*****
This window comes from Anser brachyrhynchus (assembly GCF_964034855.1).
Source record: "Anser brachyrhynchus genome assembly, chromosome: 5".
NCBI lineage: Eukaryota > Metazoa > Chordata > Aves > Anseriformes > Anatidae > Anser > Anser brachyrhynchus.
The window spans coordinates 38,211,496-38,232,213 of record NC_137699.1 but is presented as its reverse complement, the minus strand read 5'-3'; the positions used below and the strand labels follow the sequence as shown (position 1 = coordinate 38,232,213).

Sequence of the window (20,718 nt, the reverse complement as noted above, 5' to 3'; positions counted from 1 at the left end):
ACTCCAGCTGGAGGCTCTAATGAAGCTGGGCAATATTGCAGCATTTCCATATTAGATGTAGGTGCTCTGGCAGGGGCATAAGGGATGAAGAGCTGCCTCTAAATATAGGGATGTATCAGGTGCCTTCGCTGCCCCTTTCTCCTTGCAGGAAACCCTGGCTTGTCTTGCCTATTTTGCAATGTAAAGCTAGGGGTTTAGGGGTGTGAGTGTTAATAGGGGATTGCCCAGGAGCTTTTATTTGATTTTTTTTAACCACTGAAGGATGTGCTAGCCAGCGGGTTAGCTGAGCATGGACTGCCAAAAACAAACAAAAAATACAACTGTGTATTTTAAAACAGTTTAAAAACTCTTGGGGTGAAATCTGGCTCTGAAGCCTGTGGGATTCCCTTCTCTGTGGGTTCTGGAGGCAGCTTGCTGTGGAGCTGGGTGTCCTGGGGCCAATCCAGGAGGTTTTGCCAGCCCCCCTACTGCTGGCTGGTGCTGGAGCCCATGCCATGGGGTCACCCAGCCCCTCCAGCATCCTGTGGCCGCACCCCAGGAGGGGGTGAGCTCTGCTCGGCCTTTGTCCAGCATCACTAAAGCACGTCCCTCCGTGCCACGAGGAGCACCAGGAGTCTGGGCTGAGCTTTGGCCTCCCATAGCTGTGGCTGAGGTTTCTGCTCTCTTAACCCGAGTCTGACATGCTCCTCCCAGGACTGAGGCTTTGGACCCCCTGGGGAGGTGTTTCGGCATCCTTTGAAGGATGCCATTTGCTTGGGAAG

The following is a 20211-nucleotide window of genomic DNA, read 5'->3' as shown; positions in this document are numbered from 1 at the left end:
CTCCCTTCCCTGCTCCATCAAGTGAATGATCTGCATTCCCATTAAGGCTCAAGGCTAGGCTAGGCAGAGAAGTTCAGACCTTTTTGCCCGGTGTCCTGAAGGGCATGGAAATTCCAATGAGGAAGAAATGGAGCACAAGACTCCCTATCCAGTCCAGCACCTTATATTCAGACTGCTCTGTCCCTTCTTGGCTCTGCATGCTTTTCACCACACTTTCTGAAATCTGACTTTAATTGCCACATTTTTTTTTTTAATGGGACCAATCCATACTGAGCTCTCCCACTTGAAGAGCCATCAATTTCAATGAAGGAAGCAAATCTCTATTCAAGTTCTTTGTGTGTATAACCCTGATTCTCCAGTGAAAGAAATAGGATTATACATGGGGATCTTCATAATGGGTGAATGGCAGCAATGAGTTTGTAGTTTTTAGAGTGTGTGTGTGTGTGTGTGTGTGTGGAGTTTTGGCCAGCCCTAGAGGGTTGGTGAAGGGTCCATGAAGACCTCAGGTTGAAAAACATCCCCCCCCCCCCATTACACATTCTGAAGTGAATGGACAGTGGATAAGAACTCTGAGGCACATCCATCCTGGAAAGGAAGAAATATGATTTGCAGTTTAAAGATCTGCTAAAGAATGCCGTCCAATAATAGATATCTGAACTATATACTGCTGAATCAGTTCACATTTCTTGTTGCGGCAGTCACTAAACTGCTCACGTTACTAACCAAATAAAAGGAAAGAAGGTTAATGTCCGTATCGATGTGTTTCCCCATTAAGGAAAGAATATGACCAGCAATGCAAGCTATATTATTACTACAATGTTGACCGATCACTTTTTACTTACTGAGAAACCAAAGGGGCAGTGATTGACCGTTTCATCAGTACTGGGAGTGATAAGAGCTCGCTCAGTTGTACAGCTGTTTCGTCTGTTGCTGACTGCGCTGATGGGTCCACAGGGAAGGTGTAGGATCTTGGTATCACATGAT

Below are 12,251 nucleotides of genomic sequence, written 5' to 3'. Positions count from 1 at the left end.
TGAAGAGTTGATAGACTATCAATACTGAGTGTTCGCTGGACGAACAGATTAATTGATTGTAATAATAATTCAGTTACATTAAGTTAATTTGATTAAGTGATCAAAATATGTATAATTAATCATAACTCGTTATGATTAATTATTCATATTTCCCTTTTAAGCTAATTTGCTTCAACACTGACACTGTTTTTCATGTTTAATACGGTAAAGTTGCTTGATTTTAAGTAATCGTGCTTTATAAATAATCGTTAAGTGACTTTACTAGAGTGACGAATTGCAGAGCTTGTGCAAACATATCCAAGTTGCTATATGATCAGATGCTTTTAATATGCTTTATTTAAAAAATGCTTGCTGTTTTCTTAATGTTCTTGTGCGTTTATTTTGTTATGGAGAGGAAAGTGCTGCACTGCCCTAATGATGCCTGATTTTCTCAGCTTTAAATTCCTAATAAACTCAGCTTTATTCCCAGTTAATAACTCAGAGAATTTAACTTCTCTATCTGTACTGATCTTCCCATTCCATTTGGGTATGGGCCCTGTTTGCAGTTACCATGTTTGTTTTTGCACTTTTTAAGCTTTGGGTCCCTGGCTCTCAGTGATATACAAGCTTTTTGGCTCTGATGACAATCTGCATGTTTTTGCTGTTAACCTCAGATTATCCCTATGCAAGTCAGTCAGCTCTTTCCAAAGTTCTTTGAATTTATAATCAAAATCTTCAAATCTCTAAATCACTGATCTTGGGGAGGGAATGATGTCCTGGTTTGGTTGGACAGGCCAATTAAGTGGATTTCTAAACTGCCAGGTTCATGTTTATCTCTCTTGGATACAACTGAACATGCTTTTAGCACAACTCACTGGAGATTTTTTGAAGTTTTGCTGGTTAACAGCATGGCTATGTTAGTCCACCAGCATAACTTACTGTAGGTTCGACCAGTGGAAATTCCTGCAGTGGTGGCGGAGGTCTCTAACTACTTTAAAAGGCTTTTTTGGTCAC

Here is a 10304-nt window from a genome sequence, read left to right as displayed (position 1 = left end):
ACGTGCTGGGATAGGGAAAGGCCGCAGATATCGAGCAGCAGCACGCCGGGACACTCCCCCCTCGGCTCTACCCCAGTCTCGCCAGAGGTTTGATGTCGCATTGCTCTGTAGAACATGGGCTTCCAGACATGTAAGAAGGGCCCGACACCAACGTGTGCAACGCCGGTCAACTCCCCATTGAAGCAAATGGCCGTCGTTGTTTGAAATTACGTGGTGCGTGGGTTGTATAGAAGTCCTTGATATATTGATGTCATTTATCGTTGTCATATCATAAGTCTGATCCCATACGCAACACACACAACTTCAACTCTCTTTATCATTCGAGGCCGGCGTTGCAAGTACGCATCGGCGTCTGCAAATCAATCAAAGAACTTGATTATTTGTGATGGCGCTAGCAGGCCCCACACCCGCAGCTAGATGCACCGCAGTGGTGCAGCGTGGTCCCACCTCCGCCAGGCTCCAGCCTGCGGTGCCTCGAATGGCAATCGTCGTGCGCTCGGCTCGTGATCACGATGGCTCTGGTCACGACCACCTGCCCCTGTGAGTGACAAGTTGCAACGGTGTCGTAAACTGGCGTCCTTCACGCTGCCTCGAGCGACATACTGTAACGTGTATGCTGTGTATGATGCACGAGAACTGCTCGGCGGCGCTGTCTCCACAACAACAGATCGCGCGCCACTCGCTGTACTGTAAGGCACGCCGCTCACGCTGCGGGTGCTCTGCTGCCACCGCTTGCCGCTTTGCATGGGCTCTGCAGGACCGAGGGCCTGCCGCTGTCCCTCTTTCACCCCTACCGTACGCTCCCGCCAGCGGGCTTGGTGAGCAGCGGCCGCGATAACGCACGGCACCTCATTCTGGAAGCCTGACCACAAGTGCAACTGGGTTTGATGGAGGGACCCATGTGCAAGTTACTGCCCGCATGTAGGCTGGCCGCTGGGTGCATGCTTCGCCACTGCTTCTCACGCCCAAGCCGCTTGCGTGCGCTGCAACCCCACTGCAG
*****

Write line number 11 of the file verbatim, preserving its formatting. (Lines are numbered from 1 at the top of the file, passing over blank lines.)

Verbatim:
Here is a 10304-nt window from a genome sequence, read left to right as displayed (position 1 = left end):